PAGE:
Ratepayers could face a bill of more than $600,000 as a
dispute between the Dunedin City Council and one of its
incoming city councillors rumbles on.
However, the cost of the tussle with Dunedin businessman and
new councillor Doug Hall could climb even higher if the
council has to reach into its pocket again for any settlement
Council infrastructure and networks general manager Tony
Avery told the Otago Daily Times the cost of the long-running
dispute over the realignment of State Highway 88 had reached
That was up by about $50,000 from the previous figure, of
about $485,000, first reported last year.
The increase included $38,293 spent by the council on a
second designation process for the highway, which began in
August after a previous designation was quashed last year.
The extra bill also included $14,013 in ongoing traffic
management costs for temporary barriers at the intersection
of Frederick St, Anzac Ave and State Highway 88, Mr Avery
The measures were put in place to ensure safety at the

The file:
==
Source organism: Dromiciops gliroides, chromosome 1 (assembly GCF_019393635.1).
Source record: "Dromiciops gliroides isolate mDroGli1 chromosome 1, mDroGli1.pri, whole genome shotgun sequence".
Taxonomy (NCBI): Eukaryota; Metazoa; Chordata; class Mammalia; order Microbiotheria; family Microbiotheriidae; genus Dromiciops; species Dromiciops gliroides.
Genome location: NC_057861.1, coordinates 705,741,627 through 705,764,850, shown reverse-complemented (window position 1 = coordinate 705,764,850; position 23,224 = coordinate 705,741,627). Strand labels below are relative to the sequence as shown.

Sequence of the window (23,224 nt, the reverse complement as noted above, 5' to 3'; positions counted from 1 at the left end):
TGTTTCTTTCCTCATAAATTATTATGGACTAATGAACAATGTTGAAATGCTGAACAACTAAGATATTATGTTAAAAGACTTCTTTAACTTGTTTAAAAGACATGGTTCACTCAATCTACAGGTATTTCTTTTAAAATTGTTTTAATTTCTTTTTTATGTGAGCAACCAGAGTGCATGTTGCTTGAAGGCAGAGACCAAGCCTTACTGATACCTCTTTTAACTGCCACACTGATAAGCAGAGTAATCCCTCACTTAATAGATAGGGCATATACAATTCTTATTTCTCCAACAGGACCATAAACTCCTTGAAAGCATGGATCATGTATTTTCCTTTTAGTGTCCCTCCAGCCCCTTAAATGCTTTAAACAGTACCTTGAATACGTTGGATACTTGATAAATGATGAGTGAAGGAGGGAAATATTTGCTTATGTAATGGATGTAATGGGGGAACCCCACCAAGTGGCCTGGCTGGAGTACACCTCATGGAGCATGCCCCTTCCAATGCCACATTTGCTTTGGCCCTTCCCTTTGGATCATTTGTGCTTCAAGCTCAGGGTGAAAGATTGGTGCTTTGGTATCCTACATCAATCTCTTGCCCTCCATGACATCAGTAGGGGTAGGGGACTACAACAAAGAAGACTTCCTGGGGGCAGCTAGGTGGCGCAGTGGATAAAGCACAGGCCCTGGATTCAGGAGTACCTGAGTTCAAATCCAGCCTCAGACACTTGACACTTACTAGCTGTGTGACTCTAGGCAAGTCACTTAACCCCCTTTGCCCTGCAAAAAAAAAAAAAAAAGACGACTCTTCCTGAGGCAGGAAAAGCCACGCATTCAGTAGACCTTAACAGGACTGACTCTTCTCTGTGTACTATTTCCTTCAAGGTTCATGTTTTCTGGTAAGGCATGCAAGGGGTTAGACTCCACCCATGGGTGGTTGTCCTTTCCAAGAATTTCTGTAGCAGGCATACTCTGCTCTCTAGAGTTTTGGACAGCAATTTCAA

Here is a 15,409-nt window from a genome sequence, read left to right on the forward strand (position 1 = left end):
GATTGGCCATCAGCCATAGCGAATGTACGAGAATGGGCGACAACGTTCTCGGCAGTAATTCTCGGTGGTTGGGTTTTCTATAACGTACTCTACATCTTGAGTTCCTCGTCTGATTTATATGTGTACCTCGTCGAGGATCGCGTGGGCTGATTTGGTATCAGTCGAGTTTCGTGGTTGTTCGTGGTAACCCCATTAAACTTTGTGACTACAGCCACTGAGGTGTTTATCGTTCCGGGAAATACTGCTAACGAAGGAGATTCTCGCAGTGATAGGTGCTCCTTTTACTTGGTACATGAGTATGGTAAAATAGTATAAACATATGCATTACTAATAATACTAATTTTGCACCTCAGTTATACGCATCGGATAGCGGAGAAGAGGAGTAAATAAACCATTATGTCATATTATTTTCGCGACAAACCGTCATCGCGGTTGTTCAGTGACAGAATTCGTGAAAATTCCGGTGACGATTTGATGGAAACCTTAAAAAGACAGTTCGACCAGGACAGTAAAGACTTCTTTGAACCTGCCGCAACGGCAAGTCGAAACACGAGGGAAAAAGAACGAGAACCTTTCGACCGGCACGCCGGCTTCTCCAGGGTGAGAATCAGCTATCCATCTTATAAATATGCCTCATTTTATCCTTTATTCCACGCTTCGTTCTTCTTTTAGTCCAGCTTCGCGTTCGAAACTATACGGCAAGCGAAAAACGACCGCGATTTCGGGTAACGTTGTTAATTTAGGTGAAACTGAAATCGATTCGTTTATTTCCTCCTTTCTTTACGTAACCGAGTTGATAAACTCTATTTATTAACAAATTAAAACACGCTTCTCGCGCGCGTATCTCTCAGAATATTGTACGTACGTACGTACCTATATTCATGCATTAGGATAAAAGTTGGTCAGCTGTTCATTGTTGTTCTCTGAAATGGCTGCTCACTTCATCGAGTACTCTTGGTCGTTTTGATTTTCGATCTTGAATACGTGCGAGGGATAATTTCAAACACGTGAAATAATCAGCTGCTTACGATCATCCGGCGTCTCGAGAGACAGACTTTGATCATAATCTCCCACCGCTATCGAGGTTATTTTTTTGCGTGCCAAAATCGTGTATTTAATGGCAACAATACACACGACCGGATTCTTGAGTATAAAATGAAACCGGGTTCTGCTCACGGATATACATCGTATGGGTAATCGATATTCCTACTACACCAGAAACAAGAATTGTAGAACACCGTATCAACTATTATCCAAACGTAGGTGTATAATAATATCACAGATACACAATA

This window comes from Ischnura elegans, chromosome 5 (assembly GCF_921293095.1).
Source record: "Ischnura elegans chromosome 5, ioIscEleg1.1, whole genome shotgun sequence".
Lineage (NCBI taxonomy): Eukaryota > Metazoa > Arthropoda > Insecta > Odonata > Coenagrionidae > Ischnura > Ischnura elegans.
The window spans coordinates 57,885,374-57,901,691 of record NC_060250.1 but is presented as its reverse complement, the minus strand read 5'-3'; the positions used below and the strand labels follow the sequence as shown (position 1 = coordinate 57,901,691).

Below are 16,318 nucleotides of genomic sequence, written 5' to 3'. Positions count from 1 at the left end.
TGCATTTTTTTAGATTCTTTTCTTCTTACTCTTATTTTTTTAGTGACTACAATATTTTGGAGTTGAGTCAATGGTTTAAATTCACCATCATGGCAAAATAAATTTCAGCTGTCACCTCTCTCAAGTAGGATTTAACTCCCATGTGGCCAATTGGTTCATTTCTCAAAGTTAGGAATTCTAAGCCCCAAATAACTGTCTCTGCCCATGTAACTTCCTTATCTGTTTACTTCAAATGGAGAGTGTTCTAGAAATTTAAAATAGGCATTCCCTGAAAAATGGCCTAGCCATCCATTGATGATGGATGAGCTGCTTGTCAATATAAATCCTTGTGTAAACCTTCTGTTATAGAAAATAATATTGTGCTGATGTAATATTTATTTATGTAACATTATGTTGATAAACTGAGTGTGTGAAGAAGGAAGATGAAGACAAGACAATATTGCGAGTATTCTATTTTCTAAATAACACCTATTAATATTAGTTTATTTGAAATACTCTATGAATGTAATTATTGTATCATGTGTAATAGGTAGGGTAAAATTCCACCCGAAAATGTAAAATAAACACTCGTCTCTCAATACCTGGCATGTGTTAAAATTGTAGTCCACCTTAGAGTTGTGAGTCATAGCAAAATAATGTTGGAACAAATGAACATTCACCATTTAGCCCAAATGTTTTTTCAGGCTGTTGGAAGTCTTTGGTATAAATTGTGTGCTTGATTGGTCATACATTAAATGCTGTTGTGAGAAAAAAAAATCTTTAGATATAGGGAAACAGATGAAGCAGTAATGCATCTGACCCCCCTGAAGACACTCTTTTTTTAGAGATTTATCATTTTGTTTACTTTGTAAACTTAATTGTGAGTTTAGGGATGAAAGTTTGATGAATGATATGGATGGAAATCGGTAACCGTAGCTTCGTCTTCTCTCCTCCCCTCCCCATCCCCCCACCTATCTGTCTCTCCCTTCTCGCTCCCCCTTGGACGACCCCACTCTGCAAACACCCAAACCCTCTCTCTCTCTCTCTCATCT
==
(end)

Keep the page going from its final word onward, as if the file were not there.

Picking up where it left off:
entrance to Mr Hall's transport yard, beside the highway,
while new traffic lights in the area remained switched off
because of the dispute.
However, with the argument now heading to the Environment
Court, Mr Avery said the dispute could continue for another
nine months - taking it into the middle of next year.
Costs would continue to mount in the meantime, and the court
process soon to begin could add ''perhaps up to $100,000'' to
the total bill, he said.
The court bill would include the cost of legal, planning and
traffic experts, but the exact sums would ''depend on the
process'', he said.
''There will be a period where there will be no costs,
followed by a time during any hearings when the costs will
accumulate. The traffic management costs will be ongoing,''
Any proposal to settle the dispute would also ''most likely
involve a payment of some kind'', he said.
Mr Hall could not be reached for comment yesterday, and last
week declined an ODT request to discuss potential
conflicts of interest.
However, he has previously said the solution for the council
was simple - ''they can buy me out.''
He expected the council would need between $7 million and $8
million to do that.
In the meantime, the council was seeking advice from the
Office of the Auditor-general, at Mr Hall's request, after he
met council chief executive Paul Orders and corporate
services group manager Sandy Graham last week.
Dunedin Mayor Dave Cull, also speaking last week, said it was
''not ideal'' to have a councillor locked in a dispute with
the council that was costing ratepayers money.